Brushes, Battles, and Bargains
By Emilee Peeples Milling
“We let him spit in the toilet,” she whispered.
“What was that?” I asked.
“After he brushes his teeth, we let him spit in the toilet. It was his dad’s idea.”
As a pediatric dentist, I have the pleasure of hearing parents’ creative tactics on how they fight the tooth brushing battle. As a mom, I also have the pleasure of fighting toothbrushing battles of my own. I know my language seems a bit aggressive using words like “battle” and “fight,” but if you have ever tried to brush a two-year old’s teeth, you feel like you are amid World War III. I have learned that to make oral home care successful, I must adjust my game-plan depending on how my child responds. And you can also develop strategies to fit your child’s needs.
If your child is very young, six to twelve months old, start cleaning his teeth during bath times with a warm washcloth. At this age, everything goes in his mouth anyway, so give him the washcloth and let him play with it in his mouth. Since many children are teething during this time, here’s something that might help. Soak a corner of a washcloth in water and put it in the freezer for a few hours. A child can hold on to the dry side and chew the cold part to relieve teething discomfort.
The current American Academy of Pediatric Dentistry guidelines recommend using a smear of fluoridated toothpaste on a small-headed soft-bristled brush as the first tooth erupts. Although this sounds early, the AAPD has found the zero to two-year-old group to be highly susceptible to developing cavities due to frequent snacking and lack of ability to cooperate with home cleaning. To get your young child accustomed to a toothbrush, have him watch you brush your teeth. Also, buy several toothbrushes and leave them in places for him to find and become curious about. Some places could be the car seat, in front of the TV, or in the highchair after dinner. Next, begin incorporating toothbrushing into his routine with a smear of fluoridated toothpaste.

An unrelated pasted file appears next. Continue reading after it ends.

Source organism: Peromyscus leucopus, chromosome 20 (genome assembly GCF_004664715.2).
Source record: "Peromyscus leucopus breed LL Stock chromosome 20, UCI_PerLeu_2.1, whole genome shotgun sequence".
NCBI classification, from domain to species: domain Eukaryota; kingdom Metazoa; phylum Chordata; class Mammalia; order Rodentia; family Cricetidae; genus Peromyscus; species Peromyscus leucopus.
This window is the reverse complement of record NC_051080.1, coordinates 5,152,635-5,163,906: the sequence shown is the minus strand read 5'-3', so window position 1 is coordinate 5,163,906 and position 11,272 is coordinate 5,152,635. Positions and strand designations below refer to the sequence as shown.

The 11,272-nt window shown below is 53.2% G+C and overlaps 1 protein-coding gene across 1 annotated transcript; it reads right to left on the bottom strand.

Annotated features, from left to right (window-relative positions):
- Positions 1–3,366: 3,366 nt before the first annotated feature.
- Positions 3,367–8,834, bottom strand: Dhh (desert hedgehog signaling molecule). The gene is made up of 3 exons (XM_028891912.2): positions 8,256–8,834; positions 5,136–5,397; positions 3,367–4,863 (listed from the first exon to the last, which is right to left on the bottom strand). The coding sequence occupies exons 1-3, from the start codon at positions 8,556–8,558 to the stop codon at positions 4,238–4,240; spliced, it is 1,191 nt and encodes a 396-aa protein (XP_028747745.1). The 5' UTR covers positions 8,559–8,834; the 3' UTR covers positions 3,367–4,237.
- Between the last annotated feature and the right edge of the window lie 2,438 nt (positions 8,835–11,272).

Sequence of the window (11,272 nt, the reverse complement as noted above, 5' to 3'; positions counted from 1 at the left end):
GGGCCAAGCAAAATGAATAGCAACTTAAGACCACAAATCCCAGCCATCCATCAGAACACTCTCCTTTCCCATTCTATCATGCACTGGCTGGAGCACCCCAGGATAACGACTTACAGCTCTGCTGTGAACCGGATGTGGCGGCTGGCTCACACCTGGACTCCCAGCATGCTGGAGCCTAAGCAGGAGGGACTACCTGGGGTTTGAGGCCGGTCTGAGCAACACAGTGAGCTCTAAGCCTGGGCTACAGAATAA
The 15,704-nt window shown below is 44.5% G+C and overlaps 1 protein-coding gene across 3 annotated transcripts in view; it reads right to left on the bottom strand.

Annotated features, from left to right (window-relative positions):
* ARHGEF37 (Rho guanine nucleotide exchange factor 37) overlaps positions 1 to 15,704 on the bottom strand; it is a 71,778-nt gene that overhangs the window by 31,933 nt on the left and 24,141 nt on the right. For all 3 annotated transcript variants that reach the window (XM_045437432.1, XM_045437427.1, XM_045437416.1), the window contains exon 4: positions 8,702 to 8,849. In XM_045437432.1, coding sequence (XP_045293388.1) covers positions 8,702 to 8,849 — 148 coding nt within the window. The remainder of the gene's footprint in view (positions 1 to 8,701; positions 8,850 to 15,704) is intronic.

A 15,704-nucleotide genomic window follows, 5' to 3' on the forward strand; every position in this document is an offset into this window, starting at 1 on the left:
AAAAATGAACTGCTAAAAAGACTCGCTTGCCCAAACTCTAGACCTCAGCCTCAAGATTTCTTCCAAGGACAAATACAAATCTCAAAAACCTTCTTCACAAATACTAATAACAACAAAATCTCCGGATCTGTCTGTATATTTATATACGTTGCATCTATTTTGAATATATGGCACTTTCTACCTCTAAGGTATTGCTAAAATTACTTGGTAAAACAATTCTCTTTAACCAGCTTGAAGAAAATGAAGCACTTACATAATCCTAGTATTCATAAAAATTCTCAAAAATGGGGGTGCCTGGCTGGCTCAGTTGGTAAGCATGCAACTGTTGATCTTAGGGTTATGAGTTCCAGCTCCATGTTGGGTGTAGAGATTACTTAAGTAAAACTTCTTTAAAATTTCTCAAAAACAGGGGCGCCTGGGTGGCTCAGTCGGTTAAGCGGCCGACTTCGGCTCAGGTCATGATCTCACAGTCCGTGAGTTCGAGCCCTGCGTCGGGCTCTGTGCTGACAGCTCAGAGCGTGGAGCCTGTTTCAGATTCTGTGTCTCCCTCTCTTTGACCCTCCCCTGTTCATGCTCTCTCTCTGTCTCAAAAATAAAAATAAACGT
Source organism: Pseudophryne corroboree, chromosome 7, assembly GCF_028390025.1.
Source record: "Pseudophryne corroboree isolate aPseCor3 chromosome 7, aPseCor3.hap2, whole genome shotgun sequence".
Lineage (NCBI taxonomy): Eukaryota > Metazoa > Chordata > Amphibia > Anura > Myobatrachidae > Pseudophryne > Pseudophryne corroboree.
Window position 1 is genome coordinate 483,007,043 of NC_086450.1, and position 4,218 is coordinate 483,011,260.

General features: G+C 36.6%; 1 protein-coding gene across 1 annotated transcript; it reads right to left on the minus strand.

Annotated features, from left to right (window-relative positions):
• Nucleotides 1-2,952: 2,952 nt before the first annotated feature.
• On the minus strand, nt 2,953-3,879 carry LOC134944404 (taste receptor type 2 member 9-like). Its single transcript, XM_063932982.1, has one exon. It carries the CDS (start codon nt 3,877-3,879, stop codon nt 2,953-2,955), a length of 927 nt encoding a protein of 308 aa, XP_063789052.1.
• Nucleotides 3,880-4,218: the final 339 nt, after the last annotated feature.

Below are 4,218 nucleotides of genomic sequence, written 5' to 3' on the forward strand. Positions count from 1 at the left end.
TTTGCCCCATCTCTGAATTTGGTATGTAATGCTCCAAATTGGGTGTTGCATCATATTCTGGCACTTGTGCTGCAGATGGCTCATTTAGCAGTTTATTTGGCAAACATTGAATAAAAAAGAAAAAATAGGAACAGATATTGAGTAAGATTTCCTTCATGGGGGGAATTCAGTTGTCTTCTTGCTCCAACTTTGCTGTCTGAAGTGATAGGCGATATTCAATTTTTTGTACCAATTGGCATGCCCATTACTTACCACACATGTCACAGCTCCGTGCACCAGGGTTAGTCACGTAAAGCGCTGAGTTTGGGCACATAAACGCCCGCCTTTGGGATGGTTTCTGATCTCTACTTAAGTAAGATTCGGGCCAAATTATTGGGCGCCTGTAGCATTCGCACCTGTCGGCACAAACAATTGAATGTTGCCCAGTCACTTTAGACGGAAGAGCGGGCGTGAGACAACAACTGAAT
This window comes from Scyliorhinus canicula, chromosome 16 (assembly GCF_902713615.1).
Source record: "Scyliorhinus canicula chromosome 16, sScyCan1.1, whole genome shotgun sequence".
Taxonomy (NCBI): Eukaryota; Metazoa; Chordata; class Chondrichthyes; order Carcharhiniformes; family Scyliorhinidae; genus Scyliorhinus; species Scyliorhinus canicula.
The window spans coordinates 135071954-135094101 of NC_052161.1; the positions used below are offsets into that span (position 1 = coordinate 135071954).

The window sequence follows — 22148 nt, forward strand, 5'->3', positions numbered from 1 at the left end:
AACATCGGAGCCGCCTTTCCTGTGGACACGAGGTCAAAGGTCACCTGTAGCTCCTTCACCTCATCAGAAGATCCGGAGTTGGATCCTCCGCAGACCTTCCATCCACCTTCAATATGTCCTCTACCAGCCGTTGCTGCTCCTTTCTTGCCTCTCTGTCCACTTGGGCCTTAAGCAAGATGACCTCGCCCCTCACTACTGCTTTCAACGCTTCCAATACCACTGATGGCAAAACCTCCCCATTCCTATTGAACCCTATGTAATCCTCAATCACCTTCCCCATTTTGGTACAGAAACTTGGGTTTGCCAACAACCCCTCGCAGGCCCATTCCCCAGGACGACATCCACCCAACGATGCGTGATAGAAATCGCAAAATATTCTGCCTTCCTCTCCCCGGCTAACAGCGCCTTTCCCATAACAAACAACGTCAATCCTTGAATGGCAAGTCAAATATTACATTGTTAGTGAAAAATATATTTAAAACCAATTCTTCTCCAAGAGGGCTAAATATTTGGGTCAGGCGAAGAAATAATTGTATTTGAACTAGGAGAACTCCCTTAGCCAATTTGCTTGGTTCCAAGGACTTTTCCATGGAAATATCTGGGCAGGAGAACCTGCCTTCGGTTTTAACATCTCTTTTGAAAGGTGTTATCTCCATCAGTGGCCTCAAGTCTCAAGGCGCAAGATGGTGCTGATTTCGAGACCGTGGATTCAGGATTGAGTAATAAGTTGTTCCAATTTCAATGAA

You need to know your enemy, aka your child. What motivates him? When he begins to resist tooth brushing, does he like certain types of rewards, such as words of encouragement, brushing his teddy bear’s teeth first, ahem… bribery? What works one day may not work the next day. The difficult part is being creative and shifting your tactics based on his response.
Flossers are Friends
Flossing is an integral part of dental home care and should be started when the teeth begin to touch, usually around age two to five years old. If flossing seems daunting, do not set your expectations too high. Gradually get your child familiar with a tooth flosser. I have found flossers are easier for parents when it comes to flossing their child’s teeth. You can use similar approaches to starting flossing as you did with brushing. At this age, sticker charts work well.
Lastly, diet plays a role in children developing cavities. The American Academy of Pediatrics released a statement in 2017 saying children under the age of one should not drink fruit juice. Juice is loaded with sugar and is one of the biggest causes of cavities that I have found with my patients, mainly due to frequent sipping throughout the day. Most parents understand candy and soda can cause cavities, but other foods to be cautious with are fruit gummies, raisins, and granola bars. They stick to teeth and are difficult to remove even with brushing.
I hope you have found these suggestions helpful. And when nothing else works, see if your child wants to spit in the toilet.
Emilee Peeples Milling received her doctorate from the University of Mississippi School of Dentistry in 2014 and graduated from the University of Florida. Following graduation, she returned to her hometown Jackson to join Young and Milling Pediatric Dentistry. Find her at firstname.lastname@example.org or visit www.simmonsyoung.com.